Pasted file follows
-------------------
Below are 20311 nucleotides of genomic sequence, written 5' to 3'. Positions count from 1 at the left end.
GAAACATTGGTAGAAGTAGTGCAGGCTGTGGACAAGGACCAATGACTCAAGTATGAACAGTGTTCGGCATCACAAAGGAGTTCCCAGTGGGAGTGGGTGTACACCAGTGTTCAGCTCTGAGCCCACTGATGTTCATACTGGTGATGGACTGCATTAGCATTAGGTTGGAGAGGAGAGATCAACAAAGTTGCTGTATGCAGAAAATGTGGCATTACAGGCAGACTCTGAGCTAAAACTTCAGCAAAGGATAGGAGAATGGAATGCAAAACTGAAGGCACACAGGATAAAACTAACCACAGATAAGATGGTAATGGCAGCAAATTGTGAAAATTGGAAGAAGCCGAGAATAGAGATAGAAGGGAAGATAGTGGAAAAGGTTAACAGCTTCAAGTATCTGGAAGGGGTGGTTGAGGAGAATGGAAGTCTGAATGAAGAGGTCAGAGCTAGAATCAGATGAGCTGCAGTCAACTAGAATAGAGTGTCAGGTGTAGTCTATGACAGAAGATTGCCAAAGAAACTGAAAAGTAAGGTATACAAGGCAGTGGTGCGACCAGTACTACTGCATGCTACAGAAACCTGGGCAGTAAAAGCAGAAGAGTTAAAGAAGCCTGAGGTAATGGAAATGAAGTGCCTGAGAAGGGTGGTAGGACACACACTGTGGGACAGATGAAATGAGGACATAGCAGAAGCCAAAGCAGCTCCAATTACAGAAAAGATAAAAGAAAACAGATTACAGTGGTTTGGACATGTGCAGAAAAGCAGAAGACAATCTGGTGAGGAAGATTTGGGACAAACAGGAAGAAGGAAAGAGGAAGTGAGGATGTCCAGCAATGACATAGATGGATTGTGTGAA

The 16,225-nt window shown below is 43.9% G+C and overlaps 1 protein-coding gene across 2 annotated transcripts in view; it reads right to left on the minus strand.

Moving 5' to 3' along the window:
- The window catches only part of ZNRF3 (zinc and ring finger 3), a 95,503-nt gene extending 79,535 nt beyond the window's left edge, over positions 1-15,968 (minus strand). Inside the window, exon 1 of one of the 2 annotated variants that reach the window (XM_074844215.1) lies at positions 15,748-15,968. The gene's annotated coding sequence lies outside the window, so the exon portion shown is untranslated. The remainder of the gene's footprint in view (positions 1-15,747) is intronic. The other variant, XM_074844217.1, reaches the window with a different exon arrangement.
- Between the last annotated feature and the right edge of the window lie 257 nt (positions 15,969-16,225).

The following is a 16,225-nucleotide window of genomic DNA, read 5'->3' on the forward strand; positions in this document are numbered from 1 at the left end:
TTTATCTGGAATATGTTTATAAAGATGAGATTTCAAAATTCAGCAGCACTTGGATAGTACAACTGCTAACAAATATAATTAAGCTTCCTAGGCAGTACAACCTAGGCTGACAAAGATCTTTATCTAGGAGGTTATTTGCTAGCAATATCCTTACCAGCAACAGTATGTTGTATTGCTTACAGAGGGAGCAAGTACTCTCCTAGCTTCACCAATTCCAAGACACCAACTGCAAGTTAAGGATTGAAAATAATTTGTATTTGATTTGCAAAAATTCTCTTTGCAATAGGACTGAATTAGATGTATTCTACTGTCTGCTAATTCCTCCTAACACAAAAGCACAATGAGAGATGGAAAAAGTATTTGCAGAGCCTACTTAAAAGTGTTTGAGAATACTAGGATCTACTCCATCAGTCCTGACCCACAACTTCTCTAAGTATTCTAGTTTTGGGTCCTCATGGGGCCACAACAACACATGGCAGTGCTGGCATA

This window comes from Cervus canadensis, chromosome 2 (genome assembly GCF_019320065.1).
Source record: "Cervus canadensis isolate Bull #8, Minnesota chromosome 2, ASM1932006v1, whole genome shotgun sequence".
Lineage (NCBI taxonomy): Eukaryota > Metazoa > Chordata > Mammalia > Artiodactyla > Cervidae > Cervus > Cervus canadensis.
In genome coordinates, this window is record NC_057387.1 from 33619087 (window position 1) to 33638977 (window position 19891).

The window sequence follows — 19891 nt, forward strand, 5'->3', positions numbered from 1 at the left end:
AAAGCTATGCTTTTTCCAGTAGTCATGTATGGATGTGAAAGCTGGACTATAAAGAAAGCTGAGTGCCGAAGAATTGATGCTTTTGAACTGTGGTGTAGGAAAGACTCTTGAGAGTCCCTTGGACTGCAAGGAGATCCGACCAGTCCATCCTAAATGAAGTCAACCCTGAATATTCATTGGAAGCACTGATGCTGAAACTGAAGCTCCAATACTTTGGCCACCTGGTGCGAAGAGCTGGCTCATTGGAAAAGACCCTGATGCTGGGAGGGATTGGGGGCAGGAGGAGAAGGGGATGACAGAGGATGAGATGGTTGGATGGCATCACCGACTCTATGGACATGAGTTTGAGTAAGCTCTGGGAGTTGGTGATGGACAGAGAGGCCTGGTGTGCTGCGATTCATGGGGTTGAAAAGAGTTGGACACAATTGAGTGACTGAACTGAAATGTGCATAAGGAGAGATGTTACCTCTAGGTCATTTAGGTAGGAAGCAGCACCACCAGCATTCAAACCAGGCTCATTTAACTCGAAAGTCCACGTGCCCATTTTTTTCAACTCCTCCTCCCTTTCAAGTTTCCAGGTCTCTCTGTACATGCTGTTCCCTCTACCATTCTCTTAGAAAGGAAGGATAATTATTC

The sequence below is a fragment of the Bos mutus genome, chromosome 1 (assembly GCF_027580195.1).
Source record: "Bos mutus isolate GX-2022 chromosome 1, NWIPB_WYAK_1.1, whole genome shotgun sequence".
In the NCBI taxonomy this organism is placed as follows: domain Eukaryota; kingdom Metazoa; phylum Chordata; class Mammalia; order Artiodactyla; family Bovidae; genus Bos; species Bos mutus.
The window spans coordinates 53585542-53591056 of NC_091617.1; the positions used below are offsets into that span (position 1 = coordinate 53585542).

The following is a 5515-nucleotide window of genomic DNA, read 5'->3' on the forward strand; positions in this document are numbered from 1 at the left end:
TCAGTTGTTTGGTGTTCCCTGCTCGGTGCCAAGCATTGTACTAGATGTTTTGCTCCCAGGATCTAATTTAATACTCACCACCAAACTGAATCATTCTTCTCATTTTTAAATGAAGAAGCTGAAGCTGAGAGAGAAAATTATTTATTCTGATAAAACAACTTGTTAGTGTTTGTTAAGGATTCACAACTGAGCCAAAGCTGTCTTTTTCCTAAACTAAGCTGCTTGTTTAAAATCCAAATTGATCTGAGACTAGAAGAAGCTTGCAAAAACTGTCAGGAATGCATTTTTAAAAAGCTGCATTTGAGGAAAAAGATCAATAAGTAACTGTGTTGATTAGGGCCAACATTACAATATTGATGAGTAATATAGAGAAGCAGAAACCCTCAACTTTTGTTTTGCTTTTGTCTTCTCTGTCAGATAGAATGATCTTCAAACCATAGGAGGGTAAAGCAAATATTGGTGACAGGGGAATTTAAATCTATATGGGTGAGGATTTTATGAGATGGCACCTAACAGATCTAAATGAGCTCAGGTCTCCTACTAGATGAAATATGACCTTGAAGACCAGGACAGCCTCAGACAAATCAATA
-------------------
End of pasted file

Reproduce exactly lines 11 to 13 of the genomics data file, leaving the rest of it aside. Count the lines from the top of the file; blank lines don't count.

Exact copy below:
Lineage (NCBI taxonomy): Eukaryota > Metazoa > Chordata > Mammalia > Artiodactyla > Cervidae > Cervus > Cervus canadensis.
In genome coordinates, this window is record NC_057387.1 from 33619087 (window position 1) to 33638977 (window position 19891).

The window sequence follows — 19891 nt, forward strand, 5'->3', positions numbered from 1 at the left end: